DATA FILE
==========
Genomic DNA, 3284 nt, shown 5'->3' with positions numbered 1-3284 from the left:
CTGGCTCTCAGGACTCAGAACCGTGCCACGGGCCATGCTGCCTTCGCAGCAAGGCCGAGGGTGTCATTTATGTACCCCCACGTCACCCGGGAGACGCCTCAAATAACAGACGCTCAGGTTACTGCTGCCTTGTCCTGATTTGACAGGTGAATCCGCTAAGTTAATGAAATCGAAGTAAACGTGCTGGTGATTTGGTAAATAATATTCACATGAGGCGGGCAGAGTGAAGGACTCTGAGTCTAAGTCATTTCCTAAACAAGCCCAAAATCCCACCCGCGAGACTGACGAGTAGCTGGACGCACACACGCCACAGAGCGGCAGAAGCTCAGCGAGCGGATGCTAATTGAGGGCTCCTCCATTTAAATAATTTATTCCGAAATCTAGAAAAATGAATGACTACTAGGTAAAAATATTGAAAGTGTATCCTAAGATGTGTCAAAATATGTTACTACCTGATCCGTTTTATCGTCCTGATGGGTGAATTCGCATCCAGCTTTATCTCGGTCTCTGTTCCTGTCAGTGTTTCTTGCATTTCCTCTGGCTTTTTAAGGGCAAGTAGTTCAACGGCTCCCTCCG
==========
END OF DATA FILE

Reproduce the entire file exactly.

Genomic DNA, 3284 nt, shown 5'->3' with positions numbered 1-3284 from the left:
CTGGCTCTCAGGACTCAGAACCGTGCCACGGGCCATGCTGCCTTCGCAGCAAGGCCGAGGGTGTCATTTATGTACCCCCACGTCACCCGGGAGACGCCTCAAATAACAGACGCTCAGGTTACTGCTGCCTTGTCCTGATTTGACAGGTGAATCCGCTAAGTTAATGAAATCGAAGTAAACGTGCTGGTGATTTGGTAAATAATATTCACATGAGGCGGGCAGAGTGAAGGACTCTGAGTCTAAGTCATTTCCTAAACAAGCCCAAAATCCCACCCGCGAGACTGACGAGTAGCTGGACGCACACACGCCACAGAGCGGCAGAAGCTCAGCGAGCGGATGCTAATTGAGGGCTCCTCCATTTAAATAATTTATTCCGAAATCTAGAAAAATGAATGACTACTAGGTAAAAATATTGAAAGTGTATCCTAAGATGTGTCAAAATATGTTACTACCTGATCCGTTTTATCGTCCTGATGGGTGAATTCGCATCCAGCTTTATCTCGGTCTCTGTTCCTGTCAGTGTTTCTTGCATTTCCTCTGGCTTTTTAAGGGCAAGTAGTTCAACGGCTCCCTCCG